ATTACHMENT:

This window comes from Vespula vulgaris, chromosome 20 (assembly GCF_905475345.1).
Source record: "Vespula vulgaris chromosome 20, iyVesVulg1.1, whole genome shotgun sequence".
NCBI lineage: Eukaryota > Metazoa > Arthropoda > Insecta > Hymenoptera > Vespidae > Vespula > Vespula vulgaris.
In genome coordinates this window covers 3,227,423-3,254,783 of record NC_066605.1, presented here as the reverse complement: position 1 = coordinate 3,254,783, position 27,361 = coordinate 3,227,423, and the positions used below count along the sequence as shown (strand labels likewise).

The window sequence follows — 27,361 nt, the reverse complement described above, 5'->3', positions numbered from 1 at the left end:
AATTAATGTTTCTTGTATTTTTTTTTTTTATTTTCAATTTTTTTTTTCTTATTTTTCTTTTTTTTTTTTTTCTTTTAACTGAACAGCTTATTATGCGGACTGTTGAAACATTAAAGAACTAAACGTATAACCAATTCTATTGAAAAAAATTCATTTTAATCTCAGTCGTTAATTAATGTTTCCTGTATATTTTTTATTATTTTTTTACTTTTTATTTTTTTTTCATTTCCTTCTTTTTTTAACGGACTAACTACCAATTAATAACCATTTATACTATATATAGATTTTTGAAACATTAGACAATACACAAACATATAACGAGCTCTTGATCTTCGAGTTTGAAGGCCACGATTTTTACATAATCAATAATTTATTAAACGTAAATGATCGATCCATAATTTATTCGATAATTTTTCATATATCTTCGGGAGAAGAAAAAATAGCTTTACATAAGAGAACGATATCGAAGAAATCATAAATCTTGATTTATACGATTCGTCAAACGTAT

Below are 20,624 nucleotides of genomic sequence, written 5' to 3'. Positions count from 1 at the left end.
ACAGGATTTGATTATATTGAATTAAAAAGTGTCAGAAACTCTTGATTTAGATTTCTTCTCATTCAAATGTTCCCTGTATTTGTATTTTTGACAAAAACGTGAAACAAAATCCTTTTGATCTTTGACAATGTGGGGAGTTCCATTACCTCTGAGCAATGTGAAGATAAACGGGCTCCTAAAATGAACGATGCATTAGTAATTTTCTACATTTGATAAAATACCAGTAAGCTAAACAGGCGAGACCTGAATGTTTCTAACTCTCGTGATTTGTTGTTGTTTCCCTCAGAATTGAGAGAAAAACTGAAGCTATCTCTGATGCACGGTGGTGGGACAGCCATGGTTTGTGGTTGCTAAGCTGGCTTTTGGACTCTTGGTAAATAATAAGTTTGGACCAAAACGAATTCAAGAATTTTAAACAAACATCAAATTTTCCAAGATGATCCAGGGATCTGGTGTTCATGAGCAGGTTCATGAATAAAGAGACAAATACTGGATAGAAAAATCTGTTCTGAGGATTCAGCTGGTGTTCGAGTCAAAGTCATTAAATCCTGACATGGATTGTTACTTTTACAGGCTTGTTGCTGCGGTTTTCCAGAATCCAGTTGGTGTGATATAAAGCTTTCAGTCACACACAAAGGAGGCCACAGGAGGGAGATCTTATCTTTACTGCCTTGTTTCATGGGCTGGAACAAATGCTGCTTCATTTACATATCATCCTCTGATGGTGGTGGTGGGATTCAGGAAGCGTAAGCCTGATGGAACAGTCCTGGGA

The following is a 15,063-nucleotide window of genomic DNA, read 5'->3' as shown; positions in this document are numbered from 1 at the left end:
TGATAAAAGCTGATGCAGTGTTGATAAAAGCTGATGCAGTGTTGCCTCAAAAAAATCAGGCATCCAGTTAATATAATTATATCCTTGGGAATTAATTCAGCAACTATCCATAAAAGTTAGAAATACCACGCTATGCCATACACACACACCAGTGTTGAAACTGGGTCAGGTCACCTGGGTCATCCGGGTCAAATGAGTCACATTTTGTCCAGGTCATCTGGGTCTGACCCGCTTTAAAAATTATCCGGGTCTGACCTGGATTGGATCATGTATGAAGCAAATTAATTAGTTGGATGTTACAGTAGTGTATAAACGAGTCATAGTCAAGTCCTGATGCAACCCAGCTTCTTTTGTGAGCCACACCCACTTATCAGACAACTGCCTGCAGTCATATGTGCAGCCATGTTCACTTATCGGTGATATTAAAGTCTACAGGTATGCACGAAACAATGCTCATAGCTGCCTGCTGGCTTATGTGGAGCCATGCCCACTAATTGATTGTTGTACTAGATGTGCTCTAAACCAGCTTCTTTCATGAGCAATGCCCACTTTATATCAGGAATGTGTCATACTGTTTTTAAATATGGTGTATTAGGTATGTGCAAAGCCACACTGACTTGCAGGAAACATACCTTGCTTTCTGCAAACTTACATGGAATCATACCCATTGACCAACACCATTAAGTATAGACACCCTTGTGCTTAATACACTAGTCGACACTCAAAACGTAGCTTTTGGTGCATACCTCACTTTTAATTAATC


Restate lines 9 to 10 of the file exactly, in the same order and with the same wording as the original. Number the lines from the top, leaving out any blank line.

The following is a 15,063-nucleotide window of genomic DNA, read 5'->3' as shown; positions in this document are numbered from 1 at the left end:
TGATAAAAGCTGATGCAGTGTTGATAAAAGCTGATGCAGTGTTGCCTCAAAAAAATCAGGCATCCAGTTAATATAATTATATCCTTGGGAATTAATTCAGCAACTATCCATAAAAGTTAGAAATACCACGCTATGCCATACACACACACCAGTGTTGAAACTGGGTCAGGTCACCTGGGTCATCCGGGTCAAATGAGTCACATTTTGTCCAGGTCATCTGGGTCTGACCCGCTTTAAAAATTATCCGGGTCTGACCTGGATTGGATCATGTATGAAGCAAATTAATTAGTTGGATGTTACAGTAGTGTATAAACGAGTCATAGTCAAGTCCTGATGCAACCCAGCTTCTTTTGTGAGCCACACCCACTTATCAGACAACTGCCTGCAGTCATATGTGCAGCCATGTTCACTTATCGGTGATATTAAAGTCTACAGGTATGCACGAAACAATGCTCATAGCTGCCTGCTGGCTTATGTGGAGCCATGCCCACTAATTGATTGTTGTACTAGATGTGCTCTAAACCAGCTTCTTTCATGAGCAATGCCCACTTTATATCAGGAATGTGTCATACTGTTTTTAAATATGGTGTATTAGGTATGTGCAAAGCCACACTGACTTGCAGGAAACATACCTTGCTTTCTGCAAACTTACATGGAATCATACCCATTGACCAACACCATTAAGTATAGACACCCTTGTGCTTAATACACTAGTCGACACTCAAAACGTAGCTTTTGGTGCATACCTCACTTTTAATTAATC